Coming of age in Mississippi by Moody Anne - Essay Example

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We will never know what it truly means to be less fortunate until we are given an insight to a world which may prove to be alien to our own. “Coming of Age in Mississippi” written by Anne Moody dealt with the story of a young girl growing up in a jaded and partial world…
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Coming of age in Mississippi by Moody Anne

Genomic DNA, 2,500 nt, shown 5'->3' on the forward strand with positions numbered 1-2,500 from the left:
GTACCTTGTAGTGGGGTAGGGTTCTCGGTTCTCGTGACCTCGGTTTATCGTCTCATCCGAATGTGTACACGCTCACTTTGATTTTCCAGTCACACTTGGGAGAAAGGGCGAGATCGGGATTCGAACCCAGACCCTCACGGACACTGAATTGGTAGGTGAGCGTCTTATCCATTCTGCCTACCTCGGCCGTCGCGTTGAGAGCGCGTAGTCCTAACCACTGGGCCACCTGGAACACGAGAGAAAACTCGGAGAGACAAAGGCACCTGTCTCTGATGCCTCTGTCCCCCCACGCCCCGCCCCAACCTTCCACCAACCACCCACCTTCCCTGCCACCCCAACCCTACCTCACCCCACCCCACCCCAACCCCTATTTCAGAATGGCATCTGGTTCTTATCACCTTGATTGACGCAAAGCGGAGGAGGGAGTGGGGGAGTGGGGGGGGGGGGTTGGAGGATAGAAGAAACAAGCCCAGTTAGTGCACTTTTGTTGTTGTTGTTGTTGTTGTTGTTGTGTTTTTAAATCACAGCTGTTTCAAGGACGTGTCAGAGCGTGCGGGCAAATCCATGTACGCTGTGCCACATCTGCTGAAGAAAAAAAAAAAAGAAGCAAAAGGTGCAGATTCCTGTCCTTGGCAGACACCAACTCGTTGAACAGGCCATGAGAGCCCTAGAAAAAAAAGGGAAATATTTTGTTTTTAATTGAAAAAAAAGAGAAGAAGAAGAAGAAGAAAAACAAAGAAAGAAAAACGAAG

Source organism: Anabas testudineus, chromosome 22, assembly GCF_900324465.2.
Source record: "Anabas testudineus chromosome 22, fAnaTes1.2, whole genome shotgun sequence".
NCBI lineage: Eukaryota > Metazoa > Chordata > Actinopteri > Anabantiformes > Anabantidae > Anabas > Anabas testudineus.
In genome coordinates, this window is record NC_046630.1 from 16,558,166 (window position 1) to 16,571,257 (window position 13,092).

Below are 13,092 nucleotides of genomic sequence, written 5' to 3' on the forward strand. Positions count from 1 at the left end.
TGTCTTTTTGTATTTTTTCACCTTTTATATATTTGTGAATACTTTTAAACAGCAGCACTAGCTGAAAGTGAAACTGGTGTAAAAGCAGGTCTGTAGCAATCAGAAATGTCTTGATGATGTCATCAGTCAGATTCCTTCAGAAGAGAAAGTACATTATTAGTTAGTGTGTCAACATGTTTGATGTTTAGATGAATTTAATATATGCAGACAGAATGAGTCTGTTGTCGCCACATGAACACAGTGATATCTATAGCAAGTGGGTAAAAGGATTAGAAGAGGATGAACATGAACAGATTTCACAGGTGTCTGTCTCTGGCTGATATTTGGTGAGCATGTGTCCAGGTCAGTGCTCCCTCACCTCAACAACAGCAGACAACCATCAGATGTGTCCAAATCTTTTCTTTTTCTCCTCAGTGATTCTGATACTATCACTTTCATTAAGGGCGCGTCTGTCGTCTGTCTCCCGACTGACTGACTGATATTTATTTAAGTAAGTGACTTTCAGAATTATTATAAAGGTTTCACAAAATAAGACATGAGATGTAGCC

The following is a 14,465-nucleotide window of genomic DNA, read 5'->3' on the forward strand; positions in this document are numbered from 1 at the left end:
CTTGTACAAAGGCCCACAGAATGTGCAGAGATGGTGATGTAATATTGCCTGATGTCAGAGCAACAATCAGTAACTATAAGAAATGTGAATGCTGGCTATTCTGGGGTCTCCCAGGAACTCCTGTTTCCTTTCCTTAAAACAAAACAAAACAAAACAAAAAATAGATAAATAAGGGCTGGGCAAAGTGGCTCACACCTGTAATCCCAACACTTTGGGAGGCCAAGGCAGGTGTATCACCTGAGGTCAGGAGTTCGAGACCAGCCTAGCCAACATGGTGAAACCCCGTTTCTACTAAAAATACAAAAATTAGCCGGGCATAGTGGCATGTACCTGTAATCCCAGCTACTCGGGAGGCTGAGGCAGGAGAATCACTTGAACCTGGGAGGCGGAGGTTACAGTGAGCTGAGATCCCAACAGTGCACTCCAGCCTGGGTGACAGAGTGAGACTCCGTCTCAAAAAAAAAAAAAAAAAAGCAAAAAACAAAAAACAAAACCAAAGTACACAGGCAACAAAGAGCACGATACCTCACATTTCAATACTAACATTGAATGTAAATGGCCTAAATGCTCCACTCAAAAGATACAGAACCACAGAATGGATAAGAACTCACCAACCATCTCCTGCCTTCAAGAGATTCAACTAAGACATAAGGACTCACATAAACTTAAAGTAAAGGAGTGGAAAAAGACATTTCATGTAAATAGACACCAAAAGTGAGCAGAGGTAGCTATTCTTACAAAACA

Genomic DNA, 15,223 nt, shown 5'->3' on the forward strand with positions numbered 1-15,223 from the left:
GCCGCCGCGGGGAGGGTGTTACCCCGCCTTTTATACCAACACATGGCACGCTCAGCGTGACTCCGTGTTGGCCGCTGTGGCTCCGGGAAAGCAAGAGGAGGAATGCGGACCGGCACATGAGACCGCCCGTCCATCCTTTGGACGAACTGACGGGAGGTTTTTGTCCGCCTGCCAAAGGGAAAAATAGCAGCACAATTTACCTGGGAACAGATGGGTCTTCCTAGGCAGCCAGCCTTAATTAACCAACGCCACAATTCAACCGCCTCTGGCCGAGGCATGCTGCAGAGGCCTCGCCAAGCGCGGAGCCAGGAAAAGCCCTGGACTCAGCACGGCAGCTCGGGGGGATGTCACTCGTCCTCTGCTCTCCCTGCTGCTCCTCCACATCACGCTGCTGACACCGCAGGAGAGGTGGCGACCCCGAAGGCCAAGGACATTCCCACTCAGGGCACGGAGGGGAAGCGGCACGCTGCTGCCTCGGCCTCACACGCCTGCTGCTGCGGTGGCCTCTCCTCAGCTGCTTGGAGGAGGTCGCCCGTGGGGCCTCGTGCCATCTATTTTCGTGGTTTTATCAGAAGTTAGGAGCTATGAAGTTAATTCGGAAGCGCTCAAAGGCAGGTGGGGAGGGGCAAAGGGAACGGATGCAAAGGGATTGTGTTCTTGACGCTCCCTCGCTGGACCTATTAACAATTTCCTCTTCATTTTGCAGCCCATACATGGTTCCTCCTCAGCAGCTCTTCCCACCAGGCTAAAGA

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Download file to see previous pages The book four significant sections that it has been subdivided into. On the initial part of the book, the author reminisces on her childhood and the early years of her life. She spent this phase of her life in the rural parts of Mississippi. Her parents were sharecroppers and despite the fact that they were working from sun-up to sun-down, there still did not seem to have enough money to provide for food and other necessities like clothing for their children. According to Moody, they were living in a shack, but like all the other shacks in the plantation, they did not have any electricity or any indoor plumbing. Necessities which only the house of the owner had. She talked about George Lee who was tasked with babysitting while her parents were working in the fields, and also dwelled on how much he resented it, and vented out his frustrations by beating up the girls. One day, he was trying to scare the girls with the matches and accidentally burned the shack. He did not own up to this mischief and her father beat her up for it, thinking that she was to blame. However, her father eventually had an affair with another black woman and abandoned their family. She started working everyday after-school as well as on the weekends to compensate for the loss of income from her father's desertion. Moody talked about how they had moved to from one house to another for the next six years. Her mother was working two jobs; a waitress for a black people's cafe and a maid for white families. She talked about how their family was hungry all the time. They were only eating bread and beans most of the time, and some table scraps given by her mother's employers. Despite their family's desperate circumstances, Moody was doing really well in school. Most of the people who employed her as a domestic helper were generally nice and she has kept at this kind of work up until her senior year in high school. The only employer she had any real problem with was Mrs. Durke, which in her narration, appeared to be a nasty woman who was a racist. Mrs. Durke was apparently antagonized by Moody's closeness with her son, which resulted to her accusing Moody's younger brother of stealing, and Moody herself quitting the job because of it. Moody became quite popular with the male populace, both in school and in her community. She talked about how she was outgrowing her school dresses and worn jeans that were becoming too tight but which her family did not have the means to replace. Her popularity was such that she even got elected as the homecoming queen which seems to be a happy highlight in her youth. Her mother took pains of buying her a beautiful gown which made the occasion even more special. Her mother remarried and eventually had four more children. Her stepfather's family seemed snotty, based on Moody's narration, and looked down on their family because of their darker skin. However, she enjoyed being in their new residence, particularly the church which she described as having more class than her old church. She got into quite a lot of arguments with her mother, because her mother was insisting that she goes to the old poorer church. She was awakened to some pretty harsh realities when she heard about Emmett Till, who was 14 years of age and was murdered brutally for supposedly whistling at a white woman. She became very conscious of the racial inequality around her. As a younger child, she tried hard to understand the differences between the races, and has ...Download file to see next pagesRead More
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